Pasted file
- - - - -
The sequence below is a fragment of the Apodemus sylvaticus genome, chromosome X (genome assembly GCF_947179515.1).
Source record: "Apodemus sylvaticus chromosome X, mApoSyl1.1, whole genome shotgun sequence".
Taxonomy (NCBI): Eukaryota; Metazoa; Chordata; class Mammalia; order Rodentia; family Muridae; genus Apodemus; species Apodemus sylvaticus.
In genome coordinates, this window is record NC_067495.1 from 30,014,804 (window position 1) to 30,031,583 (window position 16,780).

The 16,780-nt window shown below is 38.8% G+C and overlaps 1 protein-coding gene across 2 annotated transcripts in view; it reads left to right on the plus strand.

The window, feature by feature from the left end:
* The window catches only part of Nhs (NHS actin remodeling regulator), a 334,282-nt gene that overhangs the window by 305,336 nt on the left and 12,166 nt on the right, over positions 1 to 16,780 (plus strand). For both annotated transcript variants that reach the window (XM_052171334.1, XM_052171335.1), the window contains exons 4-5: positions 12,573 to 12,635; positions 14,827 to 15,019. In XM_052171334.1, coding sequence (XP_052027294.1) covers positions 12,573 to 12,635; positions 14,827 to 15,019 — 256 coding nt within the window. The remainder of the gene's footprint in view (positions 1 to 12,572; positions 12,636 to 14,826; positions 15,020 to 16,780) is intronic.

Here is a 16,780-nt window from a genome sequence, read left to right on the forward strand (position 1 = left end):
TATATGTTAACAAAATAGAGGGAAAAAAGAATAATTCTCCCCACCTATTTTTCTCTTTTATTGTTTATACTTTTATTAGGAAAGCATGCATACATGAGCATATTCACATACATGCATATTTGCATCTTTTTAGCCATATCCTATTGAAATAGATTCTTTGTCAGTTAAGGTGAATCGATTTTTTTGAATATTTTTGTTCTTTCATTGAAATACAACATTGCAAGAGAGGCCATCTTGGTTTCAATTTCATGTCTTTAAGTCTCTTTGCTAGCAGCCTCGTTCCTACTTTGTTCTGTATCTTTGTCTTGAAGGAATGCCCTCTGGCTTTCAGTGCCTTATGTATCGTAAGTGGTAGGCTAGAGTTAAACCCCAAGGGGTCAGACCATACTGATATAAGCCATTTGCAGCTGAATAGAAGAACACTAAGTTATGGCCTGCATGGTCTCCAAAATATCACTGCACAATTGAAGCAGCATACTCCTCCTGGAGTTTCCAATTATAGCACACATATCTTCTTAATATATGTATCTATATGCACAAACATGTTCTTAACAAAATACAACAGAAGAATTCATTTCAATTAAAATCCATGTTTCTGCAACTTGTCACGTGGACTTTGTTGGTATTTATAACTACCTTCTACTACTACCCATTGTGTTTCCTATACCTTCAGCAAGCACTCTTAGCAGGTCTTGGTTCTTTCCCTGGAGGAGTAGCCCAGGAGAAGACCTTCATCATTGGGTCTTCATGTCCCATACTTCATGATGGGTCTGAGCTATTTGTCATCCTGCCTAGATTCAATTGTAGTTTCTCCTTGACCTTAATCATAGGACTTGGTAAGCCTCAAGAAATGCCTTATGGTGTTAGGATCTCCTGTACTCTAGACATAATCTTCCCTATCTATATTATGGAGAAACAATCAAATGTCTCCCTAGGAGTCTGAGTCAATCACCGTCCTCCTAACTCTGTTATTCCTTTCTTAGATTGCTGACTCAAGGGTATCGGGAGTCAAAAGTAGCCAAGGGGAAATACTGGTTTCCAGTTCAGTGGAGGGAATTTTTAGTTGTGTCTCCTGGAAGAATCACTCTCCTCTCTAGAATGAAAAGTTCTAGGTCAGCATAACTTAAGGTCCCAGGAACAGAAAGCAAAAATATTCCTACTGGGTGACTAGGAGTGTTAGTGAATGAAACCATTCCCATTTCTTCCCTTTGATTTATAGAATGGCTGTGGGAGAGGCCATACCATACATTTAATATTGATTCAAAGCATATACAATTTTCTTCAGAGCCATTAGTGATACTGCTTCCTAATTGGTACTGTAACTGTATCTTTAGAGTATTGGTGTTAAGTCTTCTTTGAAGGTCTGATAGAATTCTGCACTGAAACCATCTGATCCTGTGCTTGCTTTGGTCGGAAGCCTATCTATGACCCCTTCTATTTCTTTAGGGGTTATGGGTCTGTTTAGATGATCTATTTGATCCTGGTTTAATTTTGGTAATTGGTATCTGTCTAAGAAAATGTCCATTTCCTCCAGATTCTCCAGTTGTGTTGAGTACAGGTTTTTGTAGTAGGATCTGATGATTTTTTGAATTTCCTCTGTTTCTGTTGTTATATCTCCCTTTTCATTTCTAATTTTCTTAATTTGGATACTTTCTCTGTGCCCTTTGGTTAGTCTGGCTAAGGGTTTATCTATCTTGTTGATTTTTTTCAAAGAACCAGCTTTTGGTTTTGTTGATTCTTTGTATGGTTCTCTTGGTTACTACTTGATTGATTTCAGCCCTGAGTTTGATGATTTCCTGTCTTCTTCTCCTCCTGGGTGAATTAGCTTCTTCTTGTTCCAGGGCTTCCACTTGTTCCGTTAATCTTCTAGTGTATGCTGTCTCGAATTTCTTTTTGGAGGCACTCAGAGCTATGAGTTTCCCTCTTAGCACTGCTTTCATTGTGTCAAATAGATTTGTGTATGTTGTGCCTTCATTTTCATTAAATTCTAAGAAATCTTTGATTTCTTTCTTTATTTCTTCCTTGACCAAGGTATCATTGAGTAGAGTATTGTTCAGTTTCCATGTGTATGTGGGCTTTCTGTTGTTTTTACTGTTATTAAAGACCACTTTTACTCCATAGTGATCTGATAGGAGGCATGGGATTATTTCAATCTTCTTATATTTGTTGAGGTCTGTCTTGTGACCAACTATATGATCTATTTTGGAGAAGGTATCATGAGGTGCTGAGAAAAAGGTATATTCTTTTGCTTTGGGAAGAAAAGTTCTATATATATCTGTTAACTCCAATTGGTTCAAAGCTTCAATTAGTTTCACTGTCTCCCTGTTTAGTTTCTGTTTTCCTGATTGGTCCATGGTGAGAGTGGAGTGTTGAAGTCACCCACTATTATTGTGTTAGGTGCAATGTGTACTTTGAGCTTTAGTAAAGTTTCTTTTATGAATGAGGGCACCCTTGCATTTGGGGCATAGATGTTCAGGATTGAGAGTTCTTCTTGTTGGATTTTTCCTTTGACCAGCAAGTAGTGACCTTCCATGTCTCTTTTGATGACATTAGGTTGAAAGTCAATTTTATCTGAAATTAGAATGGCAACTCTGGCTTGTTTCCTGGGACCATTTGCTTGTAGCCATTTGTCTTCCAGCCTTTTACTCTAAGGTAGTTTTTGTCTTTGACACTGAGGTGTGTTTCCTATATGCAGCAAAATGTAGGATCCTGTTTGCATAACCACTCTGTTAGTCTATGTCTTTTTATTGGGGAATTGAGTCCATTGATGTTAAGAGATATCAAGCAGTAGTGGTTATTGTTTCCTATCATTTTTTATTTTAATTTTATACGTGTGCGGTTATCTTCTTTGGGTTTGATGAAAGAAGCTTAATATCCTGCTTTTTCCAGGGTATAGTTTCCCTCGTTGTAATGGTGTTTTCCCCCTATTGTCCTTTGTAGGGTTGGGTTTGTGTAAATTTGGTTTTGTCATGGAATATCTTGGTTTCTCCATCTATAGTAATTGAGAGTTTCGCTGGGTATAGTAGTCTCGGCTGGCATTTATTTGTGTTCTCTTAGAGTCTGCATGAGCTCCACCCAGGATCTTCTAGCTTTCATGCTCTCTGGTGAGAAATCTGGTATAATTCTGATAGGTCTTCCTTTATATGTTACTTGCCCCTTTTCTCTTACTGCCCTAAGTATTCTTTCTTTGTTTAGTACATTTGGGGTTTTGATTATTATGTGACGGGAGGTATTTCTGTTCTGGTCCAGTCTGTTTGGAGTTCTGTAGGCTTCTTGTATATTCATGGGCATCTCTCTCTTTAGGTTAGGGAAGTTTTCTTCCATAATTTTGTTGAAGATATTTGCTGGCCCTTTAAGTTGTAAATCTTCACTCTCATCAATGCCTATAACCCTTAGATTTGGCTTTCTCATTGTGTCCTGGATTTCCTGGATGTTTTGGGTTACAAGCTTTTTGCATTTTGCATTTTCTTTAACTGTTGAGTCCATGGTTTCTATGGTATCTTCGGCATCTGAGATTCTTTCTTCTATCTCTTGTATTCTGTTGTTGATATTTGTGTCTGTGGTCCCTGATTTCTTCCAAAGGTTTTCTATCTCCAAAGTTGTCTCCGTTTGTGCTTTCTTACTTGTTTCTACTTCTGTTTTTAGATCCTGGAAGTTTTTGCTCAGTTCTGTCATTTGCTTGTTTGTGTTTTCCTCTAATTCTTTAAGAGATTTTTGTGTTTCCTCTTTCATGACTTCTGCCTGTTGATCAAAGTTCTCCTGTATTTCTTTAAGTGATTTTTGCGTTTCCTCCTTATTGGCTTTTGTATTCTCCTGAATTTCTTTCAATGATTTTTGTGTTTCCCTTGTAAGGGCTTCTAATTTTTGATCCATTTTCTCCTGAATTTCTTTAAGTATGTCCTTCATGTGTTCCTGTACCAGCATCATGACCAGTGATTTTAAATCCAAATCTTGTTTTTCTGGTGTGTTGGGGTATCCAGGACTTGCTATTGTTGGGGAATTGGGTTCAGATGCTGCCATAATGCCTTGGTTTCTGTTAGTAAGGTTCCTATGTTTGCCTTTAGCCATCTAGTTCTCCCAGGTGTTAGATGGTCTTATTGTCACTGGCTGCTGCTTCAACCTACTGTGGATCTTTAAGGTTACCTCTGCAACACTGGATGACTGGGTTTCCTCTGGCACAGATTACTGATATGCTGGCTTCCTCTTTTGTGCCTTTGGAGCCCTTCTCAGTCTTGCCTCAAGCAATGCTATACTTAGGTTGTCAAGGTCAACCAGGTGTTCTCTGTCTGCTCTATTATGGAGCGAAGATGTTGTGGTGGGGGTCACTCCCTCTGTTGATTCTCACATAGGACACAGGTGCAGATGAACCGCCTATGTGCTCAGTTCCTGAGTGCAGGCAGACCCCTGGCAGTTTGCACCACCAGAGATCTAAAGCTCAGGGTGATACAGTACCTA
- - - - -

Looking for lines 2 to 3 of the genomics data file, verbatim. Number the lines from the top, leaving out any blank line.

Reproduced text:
Source record: "Apodemus sylvaticus chromosome X, mApoSyl1.1, whole genome shotgun sequence".
Taxonomy (NCBI): Eukaryota; Metazoa; Chordata; class Mammalia; order Rodentia; family Muridae; genus Apodemus; species Apodemus sylvaticus.